Table 2.  Phenotypic analysis of PBMC in the two groups of patients with BD in whom uveitis was either prevented or relapsed during and after the change from immunosuppressive drugs to p336–351-CTB tolerizing regime
 Cell markerUveitis not relapsed (n = 5) (mean ± sem)Uveitis relapsed (n = 3) (mean ± sem)
3 months6–9 months1–2 months
  • at the end of tolerisation;

  • ‡3 patients who showed no relapse up to 10 months;

  • *

    P = 0·05;

  • **

    P = 0·01. CD8, CD45RA, CD45RO, CCR3 showed no distinguishing pattern.

Inverse relationship
  1CD4Decrease37·3 (3·0)29·5 (3·7)22·0 (2·5)**Increase28·6 (10·5)46·1 (12·7)
  2CCR5Decrease 7·8 (1·8) 4·0 (1·0)* 3·8 (1·4)Increase 7·9 (2·2)10·2 (3·5)
  3CXCR3Decrease19·0 (4·3)12·5 (1·6)14·8 (4·1)Increase14·426·6
  4CCR7Decrase32·6 (6·6)31·8 (6·0) 2·4 (1·0)*Increase 6·431·4
  5CXCR4Decrease21·7 (5·9)23·1 (7·1)27·6 (3·1)Decrease24·3 (15·6) 5·1 (3·2)
  6CD28Decrease27·7 (10·4)14·3 (4·3) 8·8 (2·8)Increase30·1 (12·5)31·4 (15·7)
  7CD40Decrease42·2 (8·9)32·8 (4·6)19·8 (2·3)*Increase25·3 (5·6)53·4 (9·4)
No inverse relationship
  8TCR-γδDecrease 5·0 (0·9) 3·1 (1·1) 4·3 (1·2)No change 2·9 (0·8) 1·7 (0·7)
  9CCR6Decrease 9·0 (1·8) 3·7 (1·8) 6·4 (1·3)Nochange 2·6 (0·4) 1·5 (0·6)
 10CD86Increase 9·6 (2·6)16·4 (2·1)11·6 (5·4)Decrease 4·5 (2·0) 4·9 (3·0)
Figure 2.

Phenotypic analysis of six cell surface markers by flow cytometry in two representative patients undergoing tolerizing regime, in one of whom uveitis was prevented in contrast to the other in whom uveitis relapsed.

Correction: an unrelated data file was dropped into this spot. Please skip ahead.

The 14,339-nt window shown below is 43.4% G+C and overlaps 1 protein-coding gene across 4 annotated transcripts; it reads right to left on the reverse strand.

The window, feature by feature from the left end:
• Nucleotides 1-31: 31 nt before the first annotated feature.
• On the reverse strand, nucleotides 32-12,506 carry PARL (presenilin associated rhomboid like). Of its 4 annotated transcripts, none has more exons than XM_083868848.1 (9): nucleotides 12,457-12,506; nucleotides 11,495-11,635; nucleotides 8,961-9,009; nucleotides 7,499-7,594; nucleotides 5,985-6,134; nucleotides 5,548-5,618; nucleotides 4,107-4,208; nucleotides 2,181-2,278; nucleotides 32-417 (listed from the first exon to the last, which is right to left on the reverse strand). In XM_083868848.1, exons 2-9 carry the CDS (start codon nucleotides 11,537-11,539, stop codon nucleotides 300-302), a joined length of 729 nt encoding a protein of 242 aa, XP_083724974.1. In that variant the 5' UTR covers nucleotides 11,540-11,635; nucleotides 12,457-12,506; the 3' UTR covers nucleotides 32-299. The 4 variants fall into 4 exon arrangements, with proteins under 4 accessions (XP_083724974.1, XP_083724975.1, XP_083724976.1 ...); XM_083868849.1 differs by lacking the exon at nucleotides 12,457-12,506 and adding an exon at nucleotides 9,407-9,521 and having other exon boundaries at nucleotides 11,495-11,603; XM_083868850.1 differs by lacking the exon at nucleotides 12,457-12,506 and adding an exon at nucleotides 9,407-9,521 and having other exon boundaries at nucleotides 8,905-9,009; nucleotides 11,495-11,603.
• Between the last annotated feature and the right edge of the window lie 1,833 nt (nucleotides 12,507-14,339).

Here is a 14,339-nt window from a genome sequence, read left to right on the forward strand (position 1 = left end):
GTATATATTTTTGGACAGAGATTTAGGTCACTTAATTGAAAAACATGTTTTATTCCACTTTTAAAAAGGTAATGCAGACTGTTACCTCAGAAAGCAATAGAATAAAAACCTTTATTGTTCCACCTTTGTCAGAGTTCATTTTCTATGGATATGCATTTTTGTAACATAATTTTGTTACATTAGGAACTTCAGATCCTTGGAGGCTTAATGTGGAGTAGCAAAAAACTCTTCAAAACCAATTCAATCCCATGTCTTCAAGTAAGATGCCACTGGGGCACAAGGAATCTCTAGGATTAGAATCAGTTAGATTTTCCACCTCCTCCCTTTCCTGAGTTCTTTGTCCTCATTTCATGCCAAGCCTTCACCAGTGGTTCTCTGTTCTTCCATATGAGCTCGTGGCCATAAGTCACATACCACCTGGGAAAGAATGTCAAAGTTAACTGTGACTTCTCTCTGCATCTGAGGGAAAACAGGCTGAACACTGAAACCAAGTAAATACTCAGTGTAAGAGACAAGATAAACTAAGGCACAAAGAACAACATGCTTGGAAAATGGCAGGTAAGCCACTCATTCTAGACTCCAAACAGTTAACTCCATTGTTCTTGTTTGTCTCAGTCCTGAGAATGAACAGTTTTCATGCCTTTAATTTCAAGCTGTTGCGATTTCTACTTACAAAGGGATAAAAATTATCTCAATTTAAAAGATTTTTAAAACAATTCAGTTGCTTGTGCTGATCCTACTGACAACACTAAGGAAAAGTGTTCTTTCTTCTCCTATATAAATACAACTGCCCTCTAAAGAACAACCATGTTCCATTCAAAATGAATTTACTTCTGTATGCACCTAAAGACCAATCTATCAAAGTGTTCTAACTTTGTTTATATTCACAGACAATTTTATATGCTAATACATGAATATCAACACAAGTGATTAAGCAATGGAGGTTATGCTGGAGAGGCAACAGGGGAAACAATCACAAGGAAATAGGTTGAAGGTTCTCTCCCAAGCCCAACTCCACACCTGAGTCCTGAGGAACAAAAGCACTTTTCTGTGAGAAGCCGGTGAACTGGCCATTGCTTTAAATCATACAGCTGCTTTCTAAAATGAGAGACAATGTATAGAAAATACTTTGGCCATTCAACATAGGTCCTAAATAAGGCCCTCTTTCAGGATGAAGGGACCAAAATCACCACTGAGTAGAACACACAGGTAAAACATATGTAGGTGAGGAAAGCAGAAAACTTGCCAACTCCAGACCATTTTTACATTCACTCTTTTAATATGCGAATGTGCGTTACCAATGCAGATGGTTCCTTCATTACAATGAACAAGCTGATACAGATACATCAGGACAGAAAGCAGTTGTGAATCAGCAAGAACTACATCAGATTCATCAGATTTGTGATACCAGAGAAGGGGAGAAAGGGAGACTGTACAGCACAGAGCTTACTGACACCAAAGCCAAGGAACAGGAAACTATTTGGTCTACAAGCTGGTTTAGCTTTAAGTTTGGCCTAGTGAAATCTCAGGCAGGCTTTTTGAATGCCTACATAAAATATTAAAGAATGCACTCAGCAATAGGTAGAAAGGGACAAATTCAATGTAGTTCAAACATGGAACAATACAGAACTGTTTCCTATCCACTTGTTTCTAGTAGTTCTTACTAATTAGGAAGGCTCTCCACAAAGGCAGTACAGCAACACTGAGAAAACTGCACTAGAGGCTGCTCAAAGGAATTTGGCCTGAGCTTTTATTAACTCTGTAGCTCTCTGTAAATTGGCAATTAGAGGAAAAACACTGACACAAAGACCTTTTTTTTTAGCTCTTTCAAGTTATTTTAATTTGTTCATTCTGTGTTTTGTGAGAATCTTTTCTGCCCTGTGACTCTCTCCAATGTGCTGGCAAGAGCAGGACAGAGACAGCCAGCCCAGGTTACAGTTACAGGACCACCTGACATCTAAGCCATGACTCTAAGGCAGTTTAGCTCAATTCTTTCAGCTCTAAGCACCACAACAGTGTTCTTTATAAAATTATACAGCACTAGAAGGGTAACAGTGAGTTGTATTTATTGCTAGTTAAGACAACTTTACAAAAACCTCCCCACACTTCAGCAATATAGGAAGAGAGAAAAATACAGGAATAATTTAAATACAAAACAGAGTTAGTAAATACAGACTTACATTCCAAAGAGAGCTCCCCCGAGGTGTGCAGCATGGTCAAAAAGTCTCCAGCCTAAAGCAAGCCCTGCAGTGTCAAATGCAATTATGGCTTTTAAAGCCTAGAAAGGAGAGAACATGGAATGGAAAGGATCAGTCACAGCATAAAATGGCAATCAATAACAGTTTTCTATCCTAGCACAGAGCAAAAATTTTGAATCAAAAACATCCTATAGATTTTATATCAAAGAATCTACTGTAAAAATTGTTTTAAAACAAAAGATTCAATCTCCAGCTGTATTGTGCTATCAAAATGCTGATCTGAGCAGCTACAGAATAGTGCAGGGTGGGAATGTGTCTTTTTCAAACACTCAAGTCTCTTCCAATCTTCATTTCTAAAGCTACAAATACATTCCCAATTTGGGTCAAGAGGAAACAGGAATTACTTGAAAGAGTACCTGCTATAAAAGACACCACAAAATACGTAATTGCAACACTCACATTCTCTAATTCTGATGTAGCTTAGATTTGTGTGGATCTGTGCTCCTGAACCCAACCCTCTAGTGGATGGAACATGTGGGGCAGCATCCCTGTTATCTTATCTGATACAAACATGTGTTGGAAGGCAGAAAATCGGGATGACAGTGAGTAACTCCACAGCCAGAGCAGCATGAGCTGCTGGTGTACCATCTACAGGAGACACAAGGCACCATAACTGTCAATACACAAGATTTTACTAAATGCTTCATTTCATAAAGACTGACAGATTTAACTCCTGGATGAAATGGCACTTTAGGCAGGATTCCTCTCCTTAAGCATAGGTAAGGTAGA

Cytometric bead analysis of IFNγ and TNF-α

Specific stimulation of PBMC with p336–351 induced negligible production of IFN-γ in those patients in whom the tolerizing regime prevented uveitis, both before and 3 months after the immunosuppressive drugs were withdrawn (Fig. 3a). In contrast, increased concentration of IFN-γ was found in the group of patients in whom uveitis relapsed, even before tolerization started; without stimulation (504 ± 411 pg/ml) and with p336–351 stimulation (758 ± 636 pg/ml). This increased greatly to 1665 ± 1111 without stimulation and to 4723 (±2639) pg/ml with p336–351 stimulation 1–2 months after tolerization was initiated and the immunosuppresive drugs were in the process of being decreased (Fig. 3a). However, despite the obvious quantitative differences, the 5% level of significance was not reached, because of the small number of patients in each group and great variation between the patients. The results with TNF-α were similar, except that there was little difference between the unstimulated and p336–351 stimulated production of TNF-α in patients with relapsed uveitis (Fig. 3b).